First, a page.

Don’t be afraid to ask high-level questions during interviews and networking events. It shows that your thought process starts with goals in mind before diving into details—and that alone will set you apart from 90% of the room.

Shying away from the “hard,” high-level questions also cuts off worthwhile business discussions at the knees. You could be missing out on tangible opportunities for advancement by playing things too safe.

Inquiring about others’ business goals and strategies lets them talk about what’s important to them (incredibly useful for establishing personal relationships, by the way), and frames everything else you want to talk about as a solution for their problems.

Adopt a personal brand that puts others first with thoughtful questions.

Worshipping “The Hustle” Without a Strategy

Selling yourself as an “always on” professional doesn’t score as many points as it used to.

For one, being attached to your inbox means that you’ll never give anything or anyone else your undivided attention—and people will pick up on that right away. Why would a hiring manager bother with someone like that when a dozen other people are lined up for a job?

Professional burnout no longer holds the same kind of taboo status that it did 15 years ago either, giving you some room to talk about topics outside of business. No one’s immune to it, and you don’t need to cover up personal interests with workaholism.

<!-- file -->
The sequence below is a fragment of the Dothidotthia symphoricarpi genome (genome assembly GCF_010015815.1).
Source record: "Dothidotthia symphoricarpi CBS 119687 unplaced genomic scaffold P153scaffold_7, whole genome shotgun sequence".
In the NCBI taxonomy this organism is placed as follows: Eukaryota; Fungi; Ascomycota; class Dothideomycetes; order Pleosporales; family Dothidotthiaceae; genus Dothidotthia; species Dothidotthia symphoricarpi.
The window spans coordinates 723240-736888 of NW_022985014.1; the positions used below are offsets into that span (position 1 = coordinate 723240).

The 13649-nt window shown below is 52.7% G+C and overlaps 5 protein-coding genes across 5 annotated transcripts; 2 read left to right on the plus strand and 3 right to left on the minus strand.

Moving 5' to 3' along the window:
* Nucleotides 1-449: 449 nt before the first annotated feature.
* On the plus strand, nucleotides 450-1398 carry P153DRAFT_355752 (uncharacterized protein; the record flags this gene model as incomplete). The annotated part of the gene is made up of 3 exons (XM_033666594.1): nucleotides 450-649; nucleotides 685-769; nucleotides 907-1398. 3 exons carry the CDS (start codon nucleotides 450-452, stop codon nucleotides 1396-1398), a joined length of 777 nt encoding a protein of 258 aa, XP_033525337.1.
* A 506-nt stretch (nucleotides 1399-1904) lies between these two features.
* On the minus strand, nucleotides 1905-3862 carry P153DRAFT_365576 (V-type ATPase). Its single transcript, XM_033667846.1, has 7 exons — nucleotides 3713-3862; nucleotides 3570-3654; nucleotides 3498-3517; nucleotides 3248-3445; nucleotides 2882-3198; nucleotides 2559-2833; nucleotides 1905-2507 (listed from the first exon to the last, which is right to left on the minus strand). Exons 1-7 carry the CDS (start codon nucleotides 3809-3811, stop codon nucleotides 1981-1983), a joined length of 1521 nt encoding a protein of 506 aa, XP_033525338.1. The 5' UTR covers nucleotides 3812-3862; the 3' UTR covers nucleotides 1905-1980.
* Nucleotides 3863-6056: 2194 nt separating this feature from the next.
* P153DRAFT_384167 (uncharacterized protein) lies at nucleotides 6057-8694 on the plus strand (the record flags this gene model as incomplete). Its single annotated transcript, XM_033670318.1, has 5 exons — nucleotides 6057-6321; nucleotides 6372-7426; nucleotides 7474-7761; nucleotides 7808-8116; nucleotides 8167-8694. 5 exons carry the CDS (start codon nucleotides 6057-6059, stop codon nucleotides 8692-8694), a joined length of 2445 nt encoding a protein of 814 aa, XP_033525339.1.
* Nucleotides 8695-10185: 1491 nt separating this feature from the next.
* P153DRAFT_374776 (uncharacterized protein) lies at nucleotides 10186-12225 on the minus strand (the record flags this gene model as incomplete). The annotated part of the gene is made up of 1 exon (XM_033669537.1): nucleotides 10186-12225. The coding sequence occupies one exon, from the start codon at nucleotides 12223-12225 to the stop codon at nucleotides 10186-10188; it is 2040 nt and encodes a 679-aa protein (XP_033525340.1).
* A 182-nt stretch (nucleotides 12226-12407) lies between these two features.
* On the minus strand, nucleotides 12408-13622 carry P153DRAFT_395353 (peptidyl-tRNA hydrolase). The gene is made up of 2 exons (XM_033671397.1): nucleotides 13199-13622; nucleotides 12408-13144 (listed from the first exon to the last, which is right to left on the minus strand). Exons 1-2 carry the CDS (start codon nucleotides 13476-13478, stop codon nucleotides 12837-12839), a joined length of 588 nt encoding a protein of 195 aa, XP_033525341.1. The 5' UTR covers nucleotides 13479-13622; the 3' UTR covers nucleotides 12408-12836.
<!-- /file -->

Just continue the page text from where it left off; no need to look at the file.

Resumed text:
Communicate interests outside of work, and express enthusiasm for others’ interests as well. Besides, travel and hobbies reinvigorate us in ways that inboxes don’t.

Let your human side complement your personal brand rather than shying away from it altogether.

Focusing Only on Reputation Management (Damage Control)

Many people think that limiting their public exposure works best in case they accidentally post something on social media that a future employer wouldn’t like.

Keeping your personal brand clean should go without saying, but that doesn’t mean you need to stay in the shadows until something goes wrong. Frankly, treating your personal brand like a fire that needs to be extinguished won’t open doors in the short term or the long term.

Build your brand proactively instead. You don’t need to publish a blog every week, but you can do small things to build your brand at a steady pace:

● Provide productive, insightful comments on LinkedIn posts.
● Email acquaintances with articles, saying “I saw this and though you might like it.”
● Attend networking events once every month or two.

Eventually you will become a known, trusted entity on your network’s radar with a reputation for being active, driven, and thoughtful. That’s the kind of brand you want to develop.

Ignoring How Everyone Else Sees Your Brand

Don’t discount the opinions of non-experts for your personal brand. They’re the ones you need to impress at some point down the line.

Getting advice from people outside of the groups you want to impress is actually a benefit in disguise. Most people you need to convince won’t walk in the same professional services as you.

Leverage these industry outsiders to get a fresh perspective on your brand. That kind of communication will open doors to new opportunities for your career.

Don’t make these mistakes with your own personal brand. Talk to our experts at the Career Path Group to build your brand with confidence.